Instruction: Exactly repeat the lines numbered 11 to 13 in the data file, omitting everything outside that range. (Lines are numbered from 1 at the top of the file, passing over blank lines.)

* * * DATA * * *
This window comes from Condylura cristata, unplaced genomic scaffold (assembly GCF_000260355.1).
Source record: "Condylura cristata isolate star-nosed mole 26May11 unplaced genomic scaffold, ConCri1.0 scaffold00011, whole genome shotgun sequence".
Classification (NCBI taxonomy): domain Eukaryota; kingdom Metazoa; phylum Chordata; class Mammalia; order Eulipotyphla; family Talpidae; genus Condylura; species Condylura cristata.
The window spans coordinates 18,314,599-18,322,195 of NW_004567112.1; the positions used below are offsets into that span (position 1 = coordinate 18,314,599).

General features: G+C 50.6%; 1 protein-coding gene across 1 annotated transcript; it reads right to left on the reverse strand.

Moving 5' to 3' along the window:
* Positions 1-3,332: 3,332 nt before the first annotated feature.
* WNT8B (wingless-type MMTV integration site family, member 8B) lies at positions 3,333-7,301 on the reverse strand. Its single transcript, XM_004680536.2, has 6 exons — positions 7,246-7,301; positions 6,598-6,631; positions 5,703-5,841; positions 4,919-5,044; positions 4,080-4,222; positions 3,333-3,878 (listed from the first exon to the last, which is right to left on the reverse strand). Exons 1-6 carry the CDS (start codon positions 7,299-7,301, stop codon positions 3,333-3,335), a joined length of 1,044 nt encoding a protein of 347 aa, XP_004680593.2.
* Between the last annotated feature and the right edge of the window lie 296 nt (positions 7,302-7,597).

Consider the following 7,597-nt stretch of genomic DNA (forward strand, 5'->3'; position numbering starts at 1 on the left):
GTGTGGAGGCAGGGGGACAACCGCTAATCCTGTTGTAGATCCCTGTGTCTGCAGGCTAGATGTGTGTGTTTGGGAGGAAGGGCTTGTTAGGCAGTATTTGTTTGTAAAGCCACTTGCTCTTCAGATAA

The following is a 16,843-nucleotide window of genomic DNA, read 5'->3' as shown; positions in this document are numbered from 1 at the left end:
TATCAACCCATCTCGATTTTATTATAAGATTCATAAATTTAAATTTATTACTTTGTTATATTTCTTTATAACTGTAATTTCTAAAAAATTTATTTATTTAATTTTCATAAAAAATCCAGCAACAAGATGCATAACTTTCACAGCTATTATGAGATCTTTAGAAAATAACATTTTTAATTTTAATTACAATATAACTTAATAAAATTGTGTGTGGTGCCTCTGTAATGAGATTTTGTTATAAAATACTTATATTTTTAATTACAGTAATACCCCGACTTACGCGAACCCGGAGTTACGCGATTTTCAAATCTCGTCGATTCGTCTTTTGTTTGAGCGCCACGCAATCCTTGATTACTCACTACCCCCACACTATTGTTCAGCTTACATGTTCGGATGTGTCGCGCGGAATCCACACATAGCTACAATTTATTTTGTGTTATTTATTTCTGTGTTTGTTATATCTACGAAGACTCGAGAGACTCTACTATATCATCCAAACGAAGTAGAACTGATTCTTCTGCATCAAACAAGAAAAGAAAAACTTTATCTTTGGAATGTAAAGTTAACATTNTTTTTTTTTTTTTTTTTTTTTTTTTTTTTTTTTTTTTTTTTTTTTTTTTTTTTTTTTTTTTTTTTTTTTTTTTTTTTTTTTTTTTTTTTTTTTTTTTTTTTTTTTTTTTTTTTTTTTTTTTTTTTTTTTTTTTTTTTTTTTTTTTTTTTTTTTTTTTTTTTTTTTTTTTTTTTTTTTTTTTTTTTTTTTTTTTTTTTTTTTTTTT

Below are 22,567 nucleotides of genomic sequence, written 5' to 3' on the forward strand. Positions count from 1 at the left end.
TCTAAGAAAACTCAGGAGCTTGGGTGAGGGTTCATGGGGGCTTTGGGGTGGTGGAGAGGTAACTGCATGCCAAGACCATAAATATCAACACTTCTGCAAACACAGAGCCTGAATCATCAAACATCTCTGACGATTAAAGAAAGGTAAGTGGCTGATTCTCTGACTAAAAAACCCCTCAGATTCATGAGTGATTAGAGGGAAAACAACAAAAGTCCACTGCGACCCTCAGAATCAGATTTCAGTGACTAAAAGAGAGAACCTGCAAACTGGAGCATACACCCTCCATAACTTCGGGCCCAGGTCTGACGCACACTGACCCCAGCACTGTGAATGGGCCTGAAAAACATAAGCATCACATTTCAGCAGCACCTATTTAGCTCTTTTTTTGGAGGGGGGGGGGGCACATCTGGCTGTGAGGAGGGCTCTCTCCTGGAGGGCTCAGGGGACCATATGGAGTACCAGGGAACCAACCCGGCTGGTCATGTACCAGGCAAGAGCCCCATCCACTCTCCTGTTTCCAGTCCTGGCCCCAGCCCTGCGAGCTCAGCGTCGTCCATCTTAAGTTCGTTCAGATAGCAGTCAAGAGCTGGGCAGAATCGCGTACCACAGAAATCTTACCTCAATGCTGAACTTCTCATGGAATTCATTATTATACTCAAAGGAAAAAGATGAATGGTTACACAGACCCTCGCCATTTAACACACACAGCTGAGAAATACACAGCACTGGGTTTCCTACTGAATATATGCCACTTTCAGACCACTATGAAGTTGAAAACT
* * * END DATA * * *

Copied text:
GTGTGGAGGCAGGGGGACAACCGCTAATCCTGTTGTAGATCCCTGTGTCTGCAGGCTAGATGTGTGTGTTTGGGAGGAAGGGCTTGTTAGGCAGTATTTGTTTGTAAAGCCACTTGCTCTTCAGATAA

The following is a 16,843-nucleotide window of genomic DNA, read 5'->3' as shown; positions in this document are numbered from 1 at the left end:
TATCAACCCATCTCGATTTTATTATAAGATTCATAAATTTAAATTTATTACTTTGTTATATTTCTTTATAACTGTAATTTCTAAAAAATTTATTTATTTAATTTTCATAAAAAATCCAGCAACAAGATGCATAACTTTCACAGCTATTATGAGATCTTTAGAAAATAACATTTTTAATTTTAATTACAATATAACTTAATAAAATTGTGTGTGGTGCCTCTGTAATGAGATTTTGTTATAAAATACTTATATTTTTAATTACAGTAATACCCCGACTTACGCGAACCCGGAGTTACGCGATTTTCAAATCTCGTCGATTCGTCTTTTGTTTGAGCGCCACGCAATCCTTGATTACTCACTACCCCCACACTATTGTTCAGCTTACATGTTCGGATGTGTCGCGCGGAATCCACACATAGCTACAATTTATTTTGTGTTATTTATTTCTGTGTTTGTTATATCTACGAAGACTCGAGAGACTCTACTATATCATCCAAACGAAGTAGAACTGATTCTTCTGCATCAAACAAGAAAAGAAAAACTTTATCTTTGGAATGTAAAGTTAACATTNTTTTTTTTTTTTTTTTTTTTTTTTTTTTTTTTTTTTTTTTTTTTTTTTTTTTTTTTTTTTTTTTTTTTTTTTTTTTTTTTTTTTTTTTTTTTTTTTTTTTTTTTTTTTTTTTTTTTTTTTTTTTTTTTTTTTTTTTTTTTTTTTTTTTTTTTTTTTTTTTTTTTTTTTTTTTTTTTTTTTTTTTTTTTTTTTTTTTTTTTTTTTT